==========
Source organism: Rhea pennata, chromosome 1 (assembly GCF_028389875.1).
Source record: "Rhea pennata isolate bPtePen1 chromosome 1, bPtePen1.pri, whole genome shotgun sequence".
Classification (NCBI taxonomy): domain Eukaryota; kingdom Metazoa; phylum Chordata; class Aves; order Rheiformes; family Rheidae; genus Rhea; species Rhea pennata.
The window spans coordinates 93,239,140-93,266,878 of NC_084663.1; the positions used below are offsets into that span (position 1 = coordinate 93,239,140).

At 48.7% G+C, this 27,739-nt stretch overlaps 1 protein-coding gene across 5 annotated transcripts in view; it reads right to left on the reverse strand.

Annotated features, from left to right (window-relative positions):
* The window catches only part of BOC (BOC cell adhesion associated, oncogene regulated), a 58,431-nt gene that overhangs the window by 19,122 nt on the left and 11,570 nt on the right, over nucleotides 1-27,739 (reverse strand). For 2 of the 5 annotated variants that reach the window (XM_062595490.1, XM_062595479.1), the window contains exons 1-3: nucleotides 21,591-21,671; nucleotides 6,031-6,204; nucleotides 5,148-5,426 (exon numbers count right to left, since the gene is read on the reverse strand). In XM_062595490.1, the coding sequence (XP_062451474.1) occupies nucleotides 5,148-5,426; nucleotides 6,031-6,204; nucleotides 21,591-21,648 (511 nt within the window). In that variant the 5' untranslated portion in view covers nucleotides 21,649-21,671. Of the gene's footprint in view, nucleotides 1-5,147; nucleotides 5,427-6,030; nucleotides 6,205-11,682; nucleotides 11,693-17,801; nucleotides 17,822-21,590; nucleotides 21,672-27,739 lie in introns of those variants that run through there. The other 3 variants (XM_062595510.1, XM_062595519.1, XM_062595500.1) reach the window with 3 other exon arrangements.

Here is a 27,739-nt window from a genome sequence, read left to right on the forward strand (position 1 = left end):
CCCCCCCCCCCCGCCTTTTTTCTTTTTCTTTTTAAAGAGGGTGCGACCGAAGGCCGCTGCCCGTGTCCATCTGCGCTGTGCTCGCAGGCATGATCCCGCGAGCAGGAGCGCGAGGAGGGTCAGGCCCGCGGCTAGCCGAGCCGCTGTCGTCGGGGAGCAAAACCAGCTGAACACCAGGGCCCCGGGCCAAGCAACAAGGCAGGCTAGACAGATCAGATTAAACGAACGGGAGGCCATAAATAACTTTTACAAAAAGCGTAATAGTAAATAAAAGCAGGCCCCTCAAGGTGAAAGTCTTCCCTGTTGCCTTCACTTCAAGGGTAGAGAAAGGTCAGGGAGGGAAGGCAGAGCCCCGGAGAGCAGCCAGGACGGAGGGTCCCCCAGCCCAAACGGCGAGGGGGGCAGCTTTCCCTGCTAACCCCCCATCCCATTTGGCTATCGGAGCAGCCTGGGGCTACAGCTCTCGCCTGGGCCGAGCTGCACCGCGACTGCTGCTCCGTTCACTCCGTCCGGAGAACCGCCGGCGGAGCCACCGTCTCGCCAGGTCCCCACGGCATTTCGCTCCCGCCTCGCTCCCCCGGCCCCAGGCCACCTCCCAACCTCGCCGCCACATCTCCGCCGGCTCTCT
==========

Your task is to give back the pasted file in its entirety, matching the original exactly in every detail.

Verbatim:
Source organism: Rhea pennata, chromosome 1 (assembly GCF_028389875.1).
Source record: "Rhea pennata isolate bPtePen1 chromosome 1, bPtePen1.pri, whole genome shotgun sequence".
Classification (NCBI taxonomy): domain Eukaryota; kingdom Metazoa; phylum Chordata; class Aves; order Rheiformes; family Rheidae; genus Rhea; species Rhea pennata.
The window spans coordinates 93,239,140-93,266,878 of NC_084663.1; the positions used below are offsets into that span (position 1 = coordinate 93,239,140).

At 48.7% G+C, this 27,739-nt stretch overlaps 1 protein-coding gene across 5 annotated transcripts in view; it reads right to left on the reverse strand.

Annotated features, from left to right (window-relative positions):
* The window catches only part of BOC (BOC cell adhesion associated, oncogene regulated), a 58,431-nt gene that overhangs the window by 19,122 nt on the left and 11,570 nt on the right, over nucleotides 1-27,739 (reverse strand). For 2 of the 5 annotated variants that reach the window (XM_062595490.1, XM_062595479.1), the window contains exons 1-3: nucleotides 21,591-21,671; nucleotides 6,031-6,204; nucleotides 5,148-5,426 (exon numbers count right to left, since the gene is read on the reverse strand). In XM_062595490.1, the coding sequence (XP_062451474.1) occupies nucleotides 5,148-5,426; nucleotides 6,031-6,204; nucleotides 21,591-21,648 (511 nt within the window). In that variant the 5' untranslated portion in view covers nucleotides 21,649-21,671. Of the gene's footprint in view, nucleotides 1-5,147; nucleotides 5,427-6,030; nucleotides 6,205-11,682; nucleotides 11,693-17,801; nucleotides 17,822-21,590; nucleotides 21,672-27,739 lie in introns of those variants that run through there. The other 3 variants (XM_062595510.1, XM_062595519.1, XM_062595500.1) reach the window with 3 other exon arrangements.

Here is a 27,739-nt window from a genome sequence, read left to right on the forward strand (position 1 = left end):
CCCCCCCCCCCCGCCTTTTTTCTTTTTCTTTTTAAAGAGGGTGCGACCGAAGGCCGCTGCCCGTGTCCATCTGCGCTGTGCTCGCAGGCATGATCCCGCGAGCAGGAGCGCGAGGAGGGTCAGGCCCGCGGCTAGCCGAGCCGCTGTCGTCGGGGAGCAAAACCAGCTGAACACCAGGGCCCCGGGCCAAGCAACAAGGCAGGCTAGACAGATCAGATTAAACGAACGGGAGGCCATAAATAACTTTTACAAAAAGCGTAATAGTAAATAAAAGCAGGCCCCTCAAGGTGAAAGTCTTCCCTGTTGCCTTCACTTCAAGGGTAGAGAAAGGTCAGGGAGGGAAGGCAGAGCCCCGGAGAGCAGCCAGGACGGAGGGTCCCCCAGCCCAAACGGCGAGGGGGGCAGCTTTCCCTGCTAACCCCCCATCCCATTTGGCTATCGGAGCAGCCTGGGGCTACAGCTCTCGCCTGGGCCGAGCTGCACCGCGACTGCTGCTCCGTTCACTCCGTCCGGAGAACCGCCGGCGGAGCCACCGTCTCGCCAGGTCCCCACGGCATTTCGCTCCCGCCTCGCTCCCCCGGCCCCAGGCCACCTCCCAACCTCGCCGCCACATCTCCGCCGGCTCTCT